Art by Dadu Shin
SECTION 223 of the Internal Revenue Code (IRC) defines a
health savings account (HSA) as a trust or custodial account established
exclusively to pay qualified medical expenses of an account beneficiary covered
by a high-deductible health plan (HDHP). This account may receive tax-favored
contributions from the employee, from his employer or from both. Amounts in an
HSA may be accumulated over the years or distributed on a tax-free basis to pay
for certain medical expenses.
In general, according to the Department of Labor (DOL), HSAs
are not viewed as “welfare benefit plans” subject to the Employee Retirement
Income Security Act (ERISA). However, as discussed below, this exemption is
contingent on the employer’s limited involvement with the HSA, and advisers
assisting employers with HSA arrangements need to be aware of such limitations.
Voluntary employee contributions.
DOL Field Assistance Bulletin (FAB) 2004-1 states that in order to qualify for
ERISA exemption, an HSA must be completely voluntary on the part of the
employees. The bulletin goes on to specify those activities an employer must
refrain from so as to avoid employer control. An employer cannot 1) limit the
ability of employees to move their funds to another HSA; 2) impose conditions
on the utilization of HSA funds; 3) make or influence HSA investment decisions;
4) represent that the HSA is an employee welfare benefit plan; or 5) receive
any payment or compensation in connection with the HSA.
FAB 2006-2, another piece of guidance from the DOL, also
indicates that, in the absence of affirmative consent, an employer may open an
HSA for an employee and deposit employer funds into it without violating the
requirement that establishment of an HSA by an employee be “completely
voluntary.” The intended purpose of this rule is to ensure that any
contributions an employee makes to an HSA, including salary reduction amounts,
will be voluntary and that the deposit of employer funds does not divest the
employee of this control.
restrictions. FAB 2004-1 also provides that, if movement of HSA funds by
employees is unrestricted, certain limitations imposed by an employer will be
permitted without jeopardizing the HSA ERISA exemption. These include
restricting the forwarding of contributions through the employer’s payroll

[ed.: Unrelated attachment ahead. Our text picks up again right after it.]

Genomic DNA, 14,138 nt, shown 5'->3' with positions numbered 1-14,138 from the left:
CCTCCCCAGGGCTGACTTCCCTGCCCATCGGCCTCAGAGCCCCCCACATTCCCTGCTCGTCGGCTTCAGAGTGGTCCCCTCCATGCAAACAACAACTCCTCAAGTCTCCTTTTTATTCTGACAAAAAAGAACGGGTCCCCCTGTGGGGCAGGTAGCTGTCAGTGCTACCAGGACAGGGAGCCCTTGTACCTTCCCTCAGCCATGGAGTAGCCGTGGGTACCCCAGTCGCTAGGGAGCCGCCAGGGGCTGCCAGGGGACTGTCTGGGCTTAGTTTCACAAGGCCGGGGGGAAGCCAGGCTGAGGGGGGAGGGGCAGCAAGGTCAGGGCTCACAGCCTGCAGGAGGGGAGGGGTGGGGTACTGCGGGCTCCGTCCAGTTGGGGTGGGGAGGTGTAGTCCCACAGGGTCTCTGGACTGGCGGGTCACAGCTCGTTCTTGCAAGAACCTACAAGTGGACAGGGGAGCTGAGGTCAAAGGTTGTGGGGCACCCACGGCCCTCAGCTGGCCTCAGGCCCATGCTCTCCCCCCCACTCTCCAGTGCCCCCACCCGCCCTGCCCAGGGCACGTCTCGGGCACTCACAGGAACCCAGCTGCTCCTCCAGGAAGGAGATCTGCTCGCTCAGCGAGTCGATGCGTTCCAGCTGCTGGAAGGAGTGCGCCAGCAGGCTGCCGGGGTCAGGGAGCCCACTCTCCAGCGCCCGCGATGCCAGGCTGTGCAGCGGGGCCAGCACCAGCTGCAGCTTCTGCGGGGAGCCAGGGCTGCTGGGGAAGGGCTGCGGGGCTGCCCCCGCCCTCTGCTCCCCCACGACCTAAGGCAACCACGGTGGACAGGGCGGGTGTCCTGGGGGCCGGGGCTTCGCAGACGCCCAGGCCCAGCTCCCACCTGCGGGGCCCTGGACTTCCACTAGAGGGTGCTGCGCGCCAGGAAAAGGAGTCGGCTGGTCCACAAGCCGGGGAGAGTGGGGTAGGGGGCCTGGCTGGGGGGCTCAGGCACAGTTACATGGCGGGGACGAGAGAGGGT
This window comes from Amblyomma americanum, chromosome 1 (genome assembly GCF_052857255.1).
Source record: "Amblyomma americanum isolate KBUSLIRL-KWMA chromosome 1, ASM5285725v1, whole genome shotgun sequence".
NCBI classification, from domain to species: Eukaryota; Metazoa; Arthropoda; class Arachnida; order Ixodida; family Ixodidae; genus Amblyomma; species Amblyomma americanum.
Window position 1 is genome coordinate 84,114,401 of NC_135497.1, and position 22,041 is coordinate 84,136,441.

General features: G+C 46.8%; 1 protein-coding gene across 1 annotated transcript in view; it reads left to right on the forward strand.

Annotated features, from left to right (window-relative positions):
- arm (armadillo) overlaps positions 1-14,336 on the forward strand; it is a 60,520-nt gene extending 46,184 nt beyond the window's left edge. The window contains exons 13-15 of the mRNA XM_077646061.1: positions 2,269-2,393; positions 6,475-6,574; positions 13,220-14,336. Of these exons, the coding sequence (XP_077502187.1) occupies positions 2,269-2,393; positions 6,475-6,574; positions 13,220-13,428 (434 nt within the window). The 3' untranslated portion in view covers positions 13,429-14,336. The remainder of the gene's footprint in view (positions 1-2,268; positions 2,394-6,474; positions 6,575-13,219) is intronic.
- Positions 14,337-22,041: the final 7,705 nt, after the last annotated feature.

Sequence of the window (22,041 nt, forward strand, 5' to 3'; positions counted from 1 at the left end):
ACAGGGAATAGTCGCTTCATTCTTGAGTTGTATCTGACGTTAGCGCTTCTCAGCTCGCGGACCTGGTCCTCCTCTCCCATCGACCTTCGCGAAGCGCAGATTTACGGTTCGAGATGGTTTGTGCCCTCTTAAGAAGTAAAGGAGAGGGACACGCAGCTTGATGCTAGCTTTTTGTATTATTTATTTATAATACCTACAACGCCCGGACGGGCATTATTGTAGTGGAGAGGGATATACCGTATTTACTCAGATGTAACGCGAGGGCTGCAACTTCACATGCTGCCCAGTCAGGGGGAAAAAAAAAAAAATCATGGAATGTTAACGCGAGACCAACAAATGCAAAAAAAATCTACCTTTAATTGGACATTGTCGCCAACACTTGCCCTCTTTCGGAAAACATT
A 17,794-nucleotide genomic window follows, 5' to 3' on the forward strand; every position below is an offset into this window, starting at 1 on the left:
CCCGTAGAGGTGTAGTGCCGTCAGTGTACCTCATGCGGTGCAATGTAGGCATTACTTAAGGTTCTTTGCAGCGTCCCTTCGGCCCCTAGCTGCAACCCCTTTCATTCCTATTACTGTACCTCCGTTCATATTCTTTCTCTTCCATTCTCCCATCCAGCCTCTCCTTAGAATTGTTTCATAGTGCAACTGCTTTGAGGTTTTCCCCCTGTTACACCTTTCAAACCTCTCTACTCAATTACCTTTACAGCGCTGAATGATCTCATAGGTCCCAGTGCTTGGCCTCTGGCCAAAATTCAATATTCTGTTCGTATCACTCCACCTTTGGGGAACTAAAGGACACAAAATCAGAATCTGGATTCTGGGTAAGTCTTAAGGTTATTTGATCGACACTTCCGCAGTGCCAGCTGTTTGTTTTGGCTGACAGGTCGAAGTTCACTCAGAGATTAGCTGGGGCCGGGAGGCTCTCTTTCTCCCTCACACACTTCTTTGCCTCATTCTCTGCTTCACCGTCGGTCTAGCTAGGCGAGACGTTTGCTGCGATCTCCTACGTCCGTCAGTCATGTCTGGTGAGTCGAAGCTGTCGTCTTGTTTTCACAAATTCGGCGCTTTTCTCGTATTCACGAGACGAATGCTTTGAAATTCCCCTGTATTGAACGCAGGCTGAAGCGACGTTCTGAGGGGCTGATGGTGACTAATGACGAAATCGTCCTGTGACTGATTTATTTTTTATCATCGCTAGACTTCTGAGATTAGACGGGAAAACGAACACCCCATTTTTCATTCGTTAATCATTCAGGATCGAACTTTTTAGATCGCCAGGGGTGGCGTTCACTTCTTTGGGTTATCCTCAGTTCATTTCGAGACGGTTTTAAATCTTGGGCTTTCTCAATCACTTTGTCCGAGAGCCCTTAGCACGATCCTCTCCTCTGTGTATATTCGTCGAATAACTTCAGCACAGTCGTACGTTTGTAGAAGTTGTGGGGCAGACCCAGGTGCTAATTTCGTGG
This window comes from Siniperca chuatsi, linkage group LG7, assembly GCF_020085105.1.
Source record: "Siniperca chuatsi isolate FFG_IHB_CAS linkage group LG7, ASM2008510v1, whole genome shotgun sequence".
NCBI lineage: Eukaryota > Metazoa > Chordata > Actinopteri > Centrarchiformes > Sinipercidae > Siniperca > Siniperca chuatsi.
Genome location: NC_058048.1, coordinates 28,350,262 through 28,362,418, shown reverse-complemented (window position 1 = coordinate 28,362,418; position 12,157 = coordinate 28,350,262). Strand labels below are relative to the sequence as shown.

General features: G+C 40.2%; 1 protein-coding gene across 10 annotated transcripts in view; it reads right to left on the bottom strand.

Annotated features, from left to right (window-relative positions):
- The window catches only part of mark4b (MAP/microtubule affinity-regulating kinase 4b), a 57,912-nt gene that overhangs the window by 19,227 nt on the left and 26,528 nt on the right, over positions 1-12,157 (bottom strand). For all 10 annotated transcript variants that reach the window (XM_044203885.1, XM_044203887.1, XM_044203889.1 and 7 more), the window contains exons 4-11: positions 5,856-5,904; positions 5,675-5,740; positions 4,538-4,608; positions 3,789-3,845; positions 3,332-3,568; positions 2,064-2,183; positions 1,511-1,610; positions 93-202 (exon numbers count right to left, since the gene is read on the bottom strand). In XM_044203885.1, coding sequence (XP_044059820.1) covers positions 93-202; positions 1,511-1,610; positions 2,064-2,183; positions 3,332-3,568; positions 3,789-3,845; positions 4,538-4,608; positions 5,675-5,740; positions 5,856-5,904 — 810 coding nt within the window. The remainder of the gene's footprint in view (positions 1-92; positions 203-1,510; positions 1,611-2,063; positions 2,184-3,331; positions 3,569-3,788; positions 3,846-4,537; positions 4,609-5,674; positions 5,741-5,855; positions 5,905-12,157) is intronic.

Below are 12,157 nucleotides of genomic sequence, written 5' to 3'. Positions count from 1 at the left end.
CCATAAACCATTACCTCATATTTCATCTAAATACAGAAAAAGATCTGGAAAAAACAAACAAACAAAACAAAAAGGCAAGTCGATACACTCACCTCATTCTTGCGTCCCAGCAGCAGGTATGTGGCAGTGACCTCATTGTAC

system to a single HSA provider and permitting only a limited number of
providers to advertise or market their products in the workplace.
employer endorsement. It’s important that the employer not “endorse” an HSA
provider, or the employer may be found to have crossed the line and become
“involved” with the HSA program.
A similar requirement can be found in the ERISA exemption
for employer-sponsored individual retirement account (IRA) programs and 403(b)
arrangements. When selecting an IRA provider where an employer offers a SIMPLE
[Savings Incentive Match Plan for Employees] IRA plan or a payroll deduction
IRA, the employer must remain neutral about the IRA provider. However, the
guidance relating to HSAs is more liberal than IRA guidance when it comes to
employer contributions or fees paid by employers, which employees would
otherwise be required to pay; these employer expenditures are allowed in the
HSA context. Further, employers may provide employees with general information
on the advisability of using an HSA in conjunction with a high-deductible plan
without being treated as endorsing the HSA.
FAB 2006-2 provides further detail regarding employer
actions that will not give rise to an ERISA-covered plan by noting that an
employer will not be “making or influencing” the HSA investment decisions of
employees if it offers the same or similar investments through its HSA program
as are provided under its 401(k) plan; however, employees will then need to be
“afforded a reasonable choice of investment options and be allowed to move
their funds to another HSA.”
Prohibited transactions. Importantly, FAB 2006-2 also reminded
employers that HSAs, even if exempt from ERISA, are subject to the prohibited
transaction rules of the IRC. Similar to the requirement that employers
promptly transmit employees’ salary reduction amounts to a 401(k) plan, an
employer that fails to promptly transmit participants’ contributions to the HSA
trustee or custodian will violate the code’s prohibited transaction rules,
resulting in imposition of excise taxes. In addition, an employer’s receipt of
a discount on another product from an HSA vendor that the employer selected
could constitute a prohibited kickback; this would raise fiduciary issues as
well as prohibited transaction penalties. Cash incentives paid to HSA
account-holders would be problematic for the same reasons.
Marcia S. Wagner is
an expert in a variety of employee benefits and executive compensation issues,
including qualified and non-qualified retirement plans, and welfare benefit
arrangements. She is a summa cum laude graduate of Cornell University and
Harvard Law School and has has practiced law for 27 years. Wagner is a frequent
lecturer and has authored numerous books and articles.